• 08 December 2011
  • In the News: Militarized Academia, Human Terrain System
  •  The following is a list of articles and key extracts that deal specifically with the U.S. Army's Human Terrain System, and more broadly with "human terrain" applications of social sciences to military missions. The larger phenomenon of interest to AJP has to do with the militarization of academia. Emphases in bold have been added.
     The reports cover areas that include news that a social scientist in Human Terrain Analysis assisted in interrogations, as may have one belonging to the Human Terrain System, even while the program officially insisted it was not involved with "intelligence" gathering; related to the last point, we also learn about Eric Rotzoll, former CIA, also involved with HTS; we learn about the further development of human terrain mapping technologies; in addition we read about the use of HTS data that is uploaded to databases which are then used to create extensive, detailed simulations of actual Afghan villages; we have more notes on military funding for university research aligned with national security goals, and counterinsurgency; we catch glimpses of retired military professionals joining the private sector, and boasting in part about their "human terrain" expertise; we see more discussion on anthropology as a "useful" and "practical" discipline to the powerful; and, lastly, a few funny and even bizarre videos about the Human Terrain System.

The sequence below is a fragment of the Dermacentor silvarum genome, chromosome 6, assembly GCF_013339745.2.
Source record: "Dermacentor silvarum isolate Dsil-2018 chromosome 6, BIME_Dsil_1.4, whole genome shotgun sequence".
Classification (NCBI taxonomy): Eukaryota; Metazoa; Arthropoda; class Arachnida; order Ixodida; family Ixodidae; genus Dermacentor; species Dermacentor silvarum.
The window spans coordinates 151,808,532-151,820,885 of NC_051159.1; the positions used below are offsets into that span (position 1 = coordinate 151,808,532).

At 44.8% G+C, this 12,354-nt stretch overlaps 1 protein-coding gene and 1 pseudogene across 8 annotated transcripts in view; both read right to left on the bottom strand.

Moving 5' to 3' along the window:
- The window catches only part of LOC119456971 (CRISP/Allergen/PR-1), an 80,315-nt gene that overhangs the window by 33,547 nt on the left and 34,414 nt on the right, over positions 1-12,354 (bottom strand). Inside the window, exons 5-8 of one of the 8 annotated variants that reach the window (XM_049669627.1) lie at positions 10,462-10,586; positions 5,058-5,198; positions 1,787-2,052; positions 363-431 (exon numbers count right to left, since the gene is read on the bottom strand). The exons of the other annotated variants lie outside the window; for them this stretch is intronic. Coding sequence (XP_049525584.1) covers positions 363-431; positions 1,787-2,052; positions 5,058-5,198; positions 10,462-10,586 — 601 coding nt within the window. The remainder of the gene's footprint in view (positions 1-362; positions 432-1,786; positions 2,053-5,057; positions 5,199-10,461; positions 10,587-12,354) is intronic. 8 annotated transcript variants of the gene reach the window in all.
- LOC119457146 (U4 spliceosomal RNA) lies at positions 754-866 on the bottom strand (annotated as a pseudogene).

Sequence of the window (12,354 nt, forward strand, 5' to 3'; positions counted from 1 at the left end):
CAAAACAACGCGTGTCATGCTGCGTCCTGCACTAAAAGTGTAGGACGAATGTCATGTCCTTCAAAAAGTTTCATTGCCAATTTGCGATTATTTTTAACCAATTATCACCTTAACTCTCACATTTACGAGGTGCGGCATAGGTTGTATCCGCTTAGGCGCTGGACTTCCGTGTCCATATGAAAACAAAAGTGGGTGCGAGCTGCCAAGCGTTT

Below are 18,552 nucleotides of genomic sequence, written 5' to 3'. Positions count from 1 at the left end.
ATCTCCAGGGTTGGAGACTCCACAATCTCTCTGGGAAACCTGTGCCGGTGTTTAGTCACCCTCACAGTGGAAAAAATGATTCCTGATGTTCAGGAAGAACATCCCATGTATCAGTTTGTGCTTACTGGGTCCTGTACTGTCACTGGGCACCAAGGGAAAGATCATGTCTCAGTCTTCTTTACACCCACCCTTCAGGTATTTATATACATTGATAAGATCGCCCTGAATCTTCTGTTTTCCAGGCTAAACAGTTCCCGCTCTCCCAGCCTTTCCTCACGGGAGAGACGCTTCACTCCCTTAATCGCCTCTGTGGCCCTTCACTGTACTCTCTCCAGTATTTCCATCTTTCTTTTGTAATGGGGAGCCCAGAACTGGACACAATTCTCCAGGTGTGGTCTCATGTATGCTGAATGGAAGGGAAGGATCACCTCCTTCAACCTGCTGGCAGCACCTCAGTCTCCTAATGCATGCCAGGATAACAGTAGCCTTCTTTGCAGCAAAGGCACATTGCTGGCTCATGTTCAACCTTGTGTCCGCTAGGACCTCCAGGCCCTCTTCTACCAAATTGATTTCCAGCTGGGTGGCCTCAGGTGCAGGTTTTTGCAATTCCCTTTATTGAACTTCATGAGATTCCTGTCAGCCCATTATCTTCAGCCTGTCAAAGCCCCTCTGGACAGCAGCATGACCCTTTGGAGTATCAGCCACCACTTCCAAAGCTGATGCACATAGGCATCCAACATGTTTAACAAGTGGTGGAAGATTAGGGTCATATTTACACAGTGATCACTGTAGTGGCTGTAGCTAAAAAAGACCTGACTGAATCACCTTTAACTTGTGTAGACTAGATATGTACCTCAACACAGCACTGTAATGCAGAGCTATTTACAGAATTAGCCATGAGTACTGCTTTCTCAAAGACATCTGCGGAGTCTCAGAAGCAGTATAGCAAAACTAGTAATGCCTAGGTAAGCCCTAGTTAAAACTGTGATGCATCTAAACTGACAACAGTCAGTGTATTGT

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  • 24 November 2011
  • AAA 2011: A Review of Some Presentations on Military, Security, and Intelligence Topics
  • Report and commentary by AJP member Maximilian C. Forte: